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A review on metal nanozyme-based sensing of heavy metal ions: Challenges and future perspectives

Binesh Unnikrishnan, Chia-Wen Lien, Han-Wei Chu, Chih-Ching Huang
Journal of hazardous materials 2021 v.401 pp. 123397
catalytic activity, groundwater, heavy metals, pollution, rapid methods, spectrophotometers, toxicity, ultraviolet-visible spectroscopy, water table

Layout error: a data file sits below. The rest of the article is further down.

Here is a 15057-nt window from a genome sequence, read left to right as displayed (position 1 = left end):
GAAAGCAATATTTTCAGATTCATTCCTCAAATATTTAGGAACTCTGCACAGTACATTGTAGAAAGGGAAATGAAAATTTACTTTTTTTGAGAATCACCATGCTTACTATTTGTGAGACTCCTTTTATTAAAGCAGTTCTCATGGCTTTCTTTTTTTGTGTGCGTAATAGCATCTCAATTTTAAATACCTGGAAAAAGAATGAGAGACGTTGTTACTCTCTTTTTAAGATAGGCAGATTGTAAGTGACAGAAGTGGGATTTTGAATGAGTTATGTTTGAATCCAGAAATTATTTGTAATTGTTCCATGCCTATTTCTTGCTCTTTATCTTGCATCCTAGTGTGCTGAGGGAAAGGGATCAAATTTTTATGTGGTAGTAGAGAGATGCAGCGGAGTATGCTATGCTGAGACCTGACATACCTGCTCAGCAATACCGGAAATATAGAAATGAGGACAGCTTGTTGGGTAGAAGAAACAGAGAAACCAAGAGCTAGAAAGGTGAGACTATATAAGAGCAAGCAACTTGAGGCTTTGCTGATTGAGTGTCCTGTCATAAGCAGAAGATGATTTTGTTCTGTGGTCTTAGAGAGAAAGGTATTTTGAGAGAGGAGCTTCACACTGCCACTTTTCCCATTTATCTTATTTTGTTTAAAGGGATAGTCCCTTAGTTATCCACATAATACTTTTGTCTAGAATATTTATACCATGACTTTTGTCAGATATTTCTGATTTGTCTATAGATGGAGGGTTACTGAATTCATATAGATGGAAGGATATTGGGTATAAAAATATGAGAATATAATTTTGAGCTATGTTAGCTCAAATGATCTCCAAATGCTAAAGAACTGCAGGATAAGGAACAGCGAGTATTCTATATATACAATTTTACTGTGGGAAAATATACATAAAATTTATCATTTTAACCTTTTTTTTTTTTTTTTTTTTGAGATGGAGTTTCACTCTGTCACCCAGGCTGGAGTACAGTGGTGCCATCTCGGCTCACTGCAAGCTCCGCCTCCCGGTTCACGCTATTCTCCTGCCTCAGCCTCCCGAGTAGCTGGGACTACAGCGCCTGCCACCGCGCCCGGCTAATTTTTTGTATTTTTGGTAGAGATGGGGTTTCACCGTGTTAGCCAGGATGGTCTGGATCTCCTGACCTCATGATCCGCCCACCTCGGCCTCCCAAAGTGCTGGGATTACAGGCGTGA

Large scale mining, manufacturing industries, exploitation of underground water, depletion of groundwater level, and uncontrolled discharge of industrial wastes have caused severe heavy metal ion pollution to the environment throughout the world. Therefore, the rapid detection of such toxic metal ions is inevitable. However, conventional methods require sophisticated instruments and skilled manpower and are difficult to operate in on-field conditions. Recently, metal nanozyme-based assays have been found to have the potential as an alternative to conventional methods due to their portability, simplicity, and high sensitivity to detect metal ion concentration to as low as parts per trillion (ppt). Metal nanozyme-based systems for heavy metal ions enable rapid and cheap screening on the spot with a very simple instrument such as a UV–vis absorption spectrophotometer and therefore, are convenient for use in field operations, especially in remote parts of the world. The sensing mechanism of a nanozyme-based sensor is highly dependent on its surface properties and specific interactions with particular metal ion species. Such method often encounters selectivity issues, unlike natural enzyme-based assays. Therefore, in this review, we mainly focus our discussion on different types of target recognition and inhibition/enhancement mechanisms, and their responses toward the catalytic activity in the sensing of target metal ions, design strategies, challenges, and future perspectives.